Sixty years ago, MIC Group (MIC) was founded in Houston, Texas, before moving to Brenham the following decade. Between its extensive machining capabilities, and strong entrepreneurial spirit, the business caught the attention of John B Poindexter and Co in the early nineties, who proceeded to acquire the organization and further bolster its position within the industry.
“I’d say that the majority of our history has been centered around our work in the oil and gas industry,” opens Adam Hoeker, President. “We initially rose to fame for being capable of taking on challenging components where others failed, by providing high-precision solutions with incredibly tight tolerances. Today, MIC still holds this sterling reputation, which has only increased over time as we’ve vertically integrated to manage electromechanical assembly processes that complement our precision parts manufacturing segment.”
Adam’s key mission in taking on the presidential role is to diversify MIC’s primary customer base. Regardless of the business’ longstanding history within the oil and gas sector, it hasn’t been entirely immune to the fluctuations that the turbulent market has experienced over the years.
“At present, I believe the aerospace and defense industries are not only the most suitable for us to enter, but also stand to complement our capabilities, and quality-minded focus the best. There’s going to be a certain level of reinvestment required, but we have a very willing parent company that has stood by us for over 30 years and is always willing to spend money against demonstrated performances. This strong, trusting relationship is another one of MIC’s USPs, as we’re independently owned and wholly supported.
“Furthermore,” he continues, “the aerospace and defense markets will allow us to leverage our electromechanical assembly capabilities to an even greater degree. Through our vertical integration, we’re able to offer our clients a turnkey service; we house a full engineering department and can provide engineering assistance as well as the production of all components, and a global sourcing network. Among all of this, MIC is the perfect solution for those looking to re-shore their work and service providers to a domestic organization.
“We’re best described as a precision parts contract manufacturer, but we’re not just your typical lathe, or mill shop. We can produce components that range from half an inch up to 12 feet in length, and are able to offer everything in house, when most of our competitors would have to outsource certain processes. We even offer electro-beam welding, which is unique within the industry, and just another level of differentiation that MIC customers get to utilize.”
To further develop its offering, the business has recently been investing heavily in high-end measuring equipment. This will allow MIC to take its quality control to the next level and enhance its shift into Swiss machining towards the end of the year, which will open it up to even more opportunities and different markets.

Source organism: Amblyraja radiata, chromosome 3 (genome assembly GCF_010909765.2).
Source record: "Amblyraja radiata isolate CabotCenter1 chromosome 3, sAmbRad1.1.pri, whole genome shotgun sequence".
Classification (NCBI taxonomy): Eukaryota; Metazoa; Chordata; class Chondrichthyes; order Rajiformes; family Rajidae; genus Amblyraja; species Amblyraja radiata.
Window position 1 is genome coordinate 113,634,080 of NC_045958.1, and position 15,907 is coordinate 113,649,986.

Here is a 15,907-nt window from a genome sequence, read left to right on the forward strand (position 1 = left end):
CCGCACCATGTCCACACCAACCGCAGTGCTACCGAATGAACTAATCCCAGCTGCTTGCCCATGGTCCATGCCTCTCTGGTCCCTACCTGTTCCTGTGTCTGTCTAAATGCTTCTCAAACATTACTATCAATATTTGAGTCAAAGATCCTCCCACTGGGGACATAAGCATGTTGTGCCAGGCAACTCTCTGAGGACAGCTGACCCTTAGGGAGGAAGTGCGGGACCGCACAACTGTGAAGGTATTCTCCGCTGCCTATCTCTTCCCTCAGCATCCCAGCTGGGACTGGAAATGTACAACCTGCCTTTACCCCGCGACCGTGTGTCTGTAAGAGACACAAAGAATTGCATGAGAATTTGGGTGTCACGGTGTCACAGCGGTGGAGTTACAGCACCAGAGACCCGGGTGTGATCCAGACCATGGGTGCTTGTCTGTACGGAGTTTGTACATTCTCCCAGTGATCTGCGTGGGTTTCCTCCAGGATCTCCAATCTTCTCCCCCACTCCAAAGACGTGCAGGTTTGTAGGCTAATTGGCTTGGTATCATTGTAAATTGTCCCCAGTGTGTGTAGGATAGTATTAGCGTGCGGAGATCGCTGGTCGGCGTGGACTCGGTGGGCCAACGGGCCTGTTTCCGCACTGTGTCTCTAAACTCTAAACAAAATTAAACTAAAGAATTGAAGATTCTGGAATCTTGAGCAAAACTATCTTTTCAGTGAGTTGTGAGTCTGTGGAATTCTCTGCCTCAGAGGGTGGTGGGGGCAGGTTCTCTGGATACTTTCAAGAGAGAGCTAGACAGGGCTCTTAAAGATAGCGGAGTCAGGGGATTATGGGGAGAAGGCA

“We’re still investigating 3D printing,” Adam adds. “We’ve purchased the equipment to 3D print with plastics and plastic resins, which we’ll be bringing in house in the next quarter. The metal-based 3D printing processes are in sight. Moving into the metal side will enable us to offer shorter-term prototyping.”
The organization proudly lists safety, quality, integrity, ethical behavior, customer satisfaction, and social responsibility as its core values. Upholding this array of ethics is just one part of Adam’s position.
“Safety and quality come first and foremost,” he explains. “Just yesterday [at time of writing] we held a town hall to roll out a new set of principles, which, again, drive the sheer importance of every member of our workforce going home in as many pieces as they arrived. I really can’t emphasize enough how much importance we place upon these first two points. As long as you focus on providing the right level of quality and delivery in the safest manner possible, a lot of other factors take care of themselves.
“When considering our core values as a whole, they speak perfectly to the company’s mission. In terms of people and community, we’ve recently instated an HR specialist to focus on our internal and external community and careers that we offer our employees. If you want to build a successful business, you have to create an inviting environment that people want to be a part of for the long term.
“You don’t just get a job with MIC, you become a part of our community for many years. We have a lot of employees who have been with us for 20 or more years, and to maintain that you must invest in your staff. When it comes to someone in say their 20s or 30s who’s just starting out, we offer them a progressive career with milestones and benchmarks to be hit. To facilitate their meeting these targets, we invest time and money into their skillset so they can have more opportunities in the future.
“I think foundationally,” Adam concludes, “that my background is perfectly positioned to lead MIC onto even greater success. I believe that no matter what your managerial expertise may include, it’s no good if you don’t have a thorough understanding of what happens on the shop floor, and how you deal with the day-to-day issues as they present themselves.
“Looking ahead, I’d like to see MIC as a $125 million to $150 million globally diversified enterprise by 2030. Vertically integrated, with our electromechanical capabilities standing as our backbone, and perhaps having acquired a few more businesses on the way. We will continue to look for new processes and product lines that we can leverage our expertise against, on the path to a very bright future.”